An extraordinary truth? The Ādam “suicide” notes from Bangladesh

  title={An extraordinary truth? The Ādam “suicide” notes from Bangladesh},
  author={Nasima Selim},
  journal={Mental Health, Religion \& Culture},
  pages={223 - 244}
  • N. Selim
  • Published 1 April 2010
  • Psychology
  • Mental Health, Religion & Culture
In 2007, nine members of the Ādam family committed suicide in a small town of Bangladesh. They had left suicide notes inside the house. The Ādams believed in an anti-Islamic faith, the Ādam “religion,” founded by the father, Abdul Ādam, who had died seven years ago. Only one of the members of the Ādam family is still alive, a daughter who was not part of the mass suicide. Most newspapers in the country reported the incident, but few journalists explored the story in depth. Based on a close… 

The Effect of Western Psychiatric Models of Mental Illness on a Non ¨C Western Culture

The treatment of mental illness historically has been always based on western nationi¯s mode of thinking. Thati¯s could be understandably well because western mode of medical treatment has always

Review of Studies of Mental Health in Bangladesh, with a Focus on Depression

It was concluded that poverty reduction in Bangladesh may reduce mental health needs, but increasing access to care is a pressing concern nonetheless.

Achieving standardised reporting of suicide in Australia: rationale and program for change

A systemic coordinated program should address current inaccuracies, and social stigma about suicide and self‐harm must be tackled if widespread underreporting is to stop.

Suicide prevention in Bangladesh: The role of family

The family has an important role to play in suicide prevention in Bangladesh and several strategies for coping with family risk factors, including marital discord and family conflict have been proposed for testing empirically.

Psychological Assistant Bot Using Artificial Intelligence to Improve Individuals' Mental Health

The ignorance of mental health has caused many lives. But there is no awareness among the peoplebecause most of the people of our country do not treat mental health issues as equally they treat the



Imams and emirs : state, religion and sects in Islam

"Imams and Emirs" is a comparative study of Islamic sects in the contemporary Arab world. Ir focuses on the Sunni, the Shi'a, the Alawis, the Druzes, the Ibadis, the Zaidis and the Yazidis - and the

A History of God: The 4000-Year Quest of Judaism, Christianity, and Islam

Why did this 460-page history of religious doctrine repeatedly make the New York Times best-seller list? Its credentialed British author, a former Catholic nun and scholar of world religions, admires

The God delusion.

Richard Dawkins is an Oxford professor and the author of a series of best-selling books that popularize a version of evolutionary theory that is driven by "replicators"—genes, and also "memes," viruses of the mind that spread and persist in human populations.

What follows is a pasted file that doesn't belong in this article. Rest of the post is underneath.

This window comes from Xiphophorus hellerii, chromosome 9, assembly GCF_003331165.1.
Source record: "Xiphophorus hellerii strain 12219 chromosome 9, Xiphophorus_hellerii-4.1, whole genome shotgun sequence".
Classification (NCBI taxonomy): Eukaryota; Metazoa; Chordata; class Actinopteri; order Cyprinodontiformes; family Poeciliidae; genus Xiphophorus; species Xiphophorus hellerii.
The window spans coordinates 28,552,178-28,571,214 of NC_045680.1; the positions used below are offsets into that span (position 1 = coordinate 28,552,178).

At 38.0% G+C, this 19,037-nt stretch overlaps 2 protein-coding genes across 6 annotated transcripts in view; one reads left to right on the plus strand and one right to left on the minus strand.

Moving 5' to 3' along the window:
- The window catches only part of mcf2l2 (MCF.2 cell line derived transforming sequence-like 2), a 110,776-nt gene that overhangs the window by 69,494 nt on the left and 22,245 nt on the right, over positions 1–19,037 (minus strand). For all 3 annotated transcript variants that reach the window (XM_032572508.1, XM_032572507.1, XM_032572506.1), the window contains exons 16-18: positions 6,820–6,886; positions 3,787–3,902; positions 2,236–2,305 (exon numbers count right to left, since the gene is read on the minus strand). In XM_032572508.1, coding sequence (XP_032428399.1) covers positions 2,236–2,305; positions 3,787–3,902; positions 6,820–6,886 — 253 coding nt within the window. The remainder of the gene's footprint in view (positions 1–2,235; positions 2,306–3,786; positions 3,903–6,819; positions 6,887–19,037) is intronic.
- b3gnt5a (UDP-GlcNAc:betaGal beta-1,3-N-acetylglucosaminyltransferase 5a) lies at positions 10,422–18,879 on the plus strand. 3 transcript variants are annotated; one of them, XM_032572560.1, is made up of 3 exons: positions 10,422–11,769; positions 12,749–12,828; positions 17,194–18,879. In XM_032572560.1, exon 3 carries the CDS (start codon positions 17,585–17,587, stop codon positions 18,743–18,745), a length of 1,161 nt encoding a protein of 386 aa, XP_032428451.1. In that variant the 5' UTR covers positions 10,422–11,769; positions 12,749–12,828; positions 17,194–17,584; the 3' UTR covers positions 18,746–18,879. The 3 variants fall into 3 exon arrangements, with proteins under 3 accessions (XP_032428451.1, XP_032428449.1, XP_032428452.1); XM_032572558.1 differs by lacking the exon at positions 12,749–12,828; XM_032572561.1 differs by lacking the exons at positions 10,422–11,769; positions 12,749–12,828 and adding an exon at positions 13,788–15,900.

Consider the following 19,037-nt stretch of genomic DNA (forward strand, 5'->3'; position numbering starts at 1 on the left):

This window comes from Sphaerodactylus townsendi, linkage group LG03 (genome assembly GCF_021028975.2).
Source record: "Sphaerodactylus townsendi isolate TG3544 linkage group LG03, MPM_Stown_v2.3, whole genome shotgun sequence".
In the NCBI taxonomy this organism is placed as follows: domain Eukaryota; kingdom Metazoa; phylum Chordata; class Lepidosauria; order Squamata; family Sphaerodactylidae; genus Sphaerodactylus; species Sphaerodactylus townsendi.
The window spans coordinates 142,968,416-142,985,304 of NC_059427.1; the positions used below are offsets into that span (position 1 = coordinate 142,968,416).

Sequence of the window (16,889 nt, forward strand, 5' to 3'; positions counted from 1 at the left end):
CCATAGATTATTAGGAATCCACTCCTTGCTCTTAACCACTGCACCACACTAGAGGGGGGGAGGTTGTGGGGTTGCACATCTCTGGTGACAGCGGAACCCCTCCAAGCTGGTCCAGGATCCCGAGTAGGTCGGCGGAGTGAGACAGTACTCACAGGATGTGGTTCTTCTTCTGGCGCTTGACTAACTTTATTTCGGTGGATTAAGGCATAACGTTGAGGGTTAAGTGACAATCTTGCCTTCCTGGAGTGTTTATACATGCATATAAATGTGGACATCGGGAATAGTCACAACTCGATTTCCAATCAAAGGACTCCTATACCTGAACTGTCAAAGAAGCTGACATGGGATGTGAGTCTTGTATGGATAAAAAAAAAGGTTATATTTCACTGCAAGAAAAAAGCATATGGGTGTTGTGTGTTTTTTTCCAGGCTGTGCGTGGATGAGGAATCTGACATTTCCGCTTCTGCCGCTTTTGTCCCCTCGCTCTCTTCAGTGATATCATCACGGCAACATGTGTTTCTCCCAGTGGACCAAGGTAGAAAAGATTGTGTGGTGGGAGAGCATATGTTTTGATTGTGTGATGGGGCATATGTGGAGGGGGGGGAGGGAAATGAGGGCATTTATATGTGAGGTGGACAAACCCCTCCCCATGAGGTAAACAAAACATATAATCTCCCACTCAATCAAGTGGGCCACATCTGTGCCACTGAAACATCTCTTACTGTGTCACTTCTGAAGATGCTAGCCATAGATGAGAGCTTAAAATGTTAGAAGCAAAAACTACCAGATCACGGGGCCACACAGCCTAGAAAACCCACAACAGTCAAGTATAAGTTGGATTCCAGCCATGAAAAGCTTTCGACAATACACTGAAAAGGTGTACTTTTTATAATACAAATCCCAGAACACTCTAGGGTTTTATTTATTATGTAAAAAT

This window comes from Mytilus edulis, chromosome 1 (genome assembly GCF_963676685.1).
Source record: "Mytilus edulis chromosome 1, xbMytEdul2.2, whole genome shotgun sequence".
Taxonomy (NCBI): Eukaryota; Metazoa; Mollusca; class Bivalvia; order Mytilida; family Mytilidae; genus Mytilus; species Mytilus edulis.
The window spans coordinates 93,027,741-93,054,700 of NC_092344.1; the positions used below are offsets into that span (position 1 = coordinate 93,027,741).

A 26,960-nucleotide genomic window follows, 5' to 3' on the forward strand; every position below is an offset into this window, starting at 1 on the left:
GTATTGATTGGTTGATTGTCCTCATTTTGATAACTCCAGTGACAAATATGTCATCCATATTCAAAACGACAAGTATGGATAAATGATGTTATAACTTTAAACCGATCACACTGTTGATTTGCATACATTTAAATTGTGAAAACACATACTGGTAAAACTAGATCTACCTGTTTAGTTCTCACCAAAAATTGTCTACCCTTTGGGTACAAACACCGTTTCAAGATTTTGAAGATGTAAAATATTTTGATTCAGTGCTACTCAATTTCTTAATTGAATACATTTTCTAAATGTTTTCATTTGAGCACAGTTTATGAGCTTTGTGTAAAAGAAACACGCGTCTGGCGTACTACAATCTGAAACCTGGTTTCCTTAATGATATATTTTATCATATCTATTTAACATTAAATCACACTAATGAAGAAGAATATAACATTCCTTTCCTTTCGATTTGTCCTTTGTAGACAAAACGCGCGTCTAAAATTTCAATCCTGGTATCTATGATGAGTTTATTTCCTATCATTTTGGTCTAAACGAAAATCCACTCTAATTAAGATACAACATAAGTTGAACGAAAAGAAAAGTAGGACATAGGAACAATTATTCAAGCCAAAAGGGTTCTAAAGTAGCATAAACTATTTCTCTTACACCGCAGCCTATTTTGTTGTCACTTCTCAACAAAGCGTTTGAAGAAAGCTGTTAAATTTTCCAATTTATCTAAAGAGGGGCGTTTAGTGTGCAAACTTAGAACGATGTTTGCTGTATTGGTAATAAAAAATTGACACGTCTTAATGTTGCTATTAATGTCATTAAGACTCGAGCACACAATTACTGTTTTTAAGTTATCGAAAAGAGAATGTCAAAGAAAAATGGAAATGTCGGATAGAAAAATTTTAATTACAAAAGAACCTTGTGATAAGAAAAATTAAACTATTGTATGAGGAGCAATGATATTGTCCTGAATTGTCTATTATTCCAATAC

The author has attempted to categorize a set of suicide notes according to their formal aspects. The perspective adopted is that of the actor, what he must experience, how he must view these

The Myth of Mental Illness

MY aim in this essay is to raise the question "Is there such a thing as mental illness?" and to argue that there is not. Since the notion of mental illness is extremely widely used nowadays, inquiry

Aboriginal Suicide is Different : Aboriginal Youth Suicide in New South Wales, The Australian Capital Territory and New Zealand: Towards a Model of Explanation and Alleviation

This report is the outcome of a project funded by the Criminology Research Council. The original title of the project, in the name of Colin Tatz was "Aboriginal youth suicide : towards a model of

In Defense of the Idiographic Approach: Studies of Suicide Notes and Personal Documents

The two main approaches to understanding suicide are the nomethetic and the idiographic. The nomothetic approach deals with generalizations of the event, whereas the idiographic approach involves the

The Taming of Chance.

Acknowledgements 1. The argument 2. The doctrine of necessity 3. Public amateurs, secret bureaucrats 4. Bureaux 5. The sweet despotism of reason 6. The quantum of sickness 7. The granary of science

Jaspers was right after all – delusions are distinct from normal beliefs

In this month's debate the modular view of delusions is taken by Dr Hugh Jones and the case for a continuum model is argued by Professors Philippe Delespaul and Jim van Os.

Anthropology and Psychiatry

  • A. Kleinman
  • Psychology, Sociology
    British Journal of Psychiatry
  • 1987
Anthropology contributes an insistence that the problem of cross-cultural validity be given the same attention as the question of reliability, that the concept of culture be operationalised as a research variable, and that cultural analysis be applied to psychiatry's own taxonomies and methods.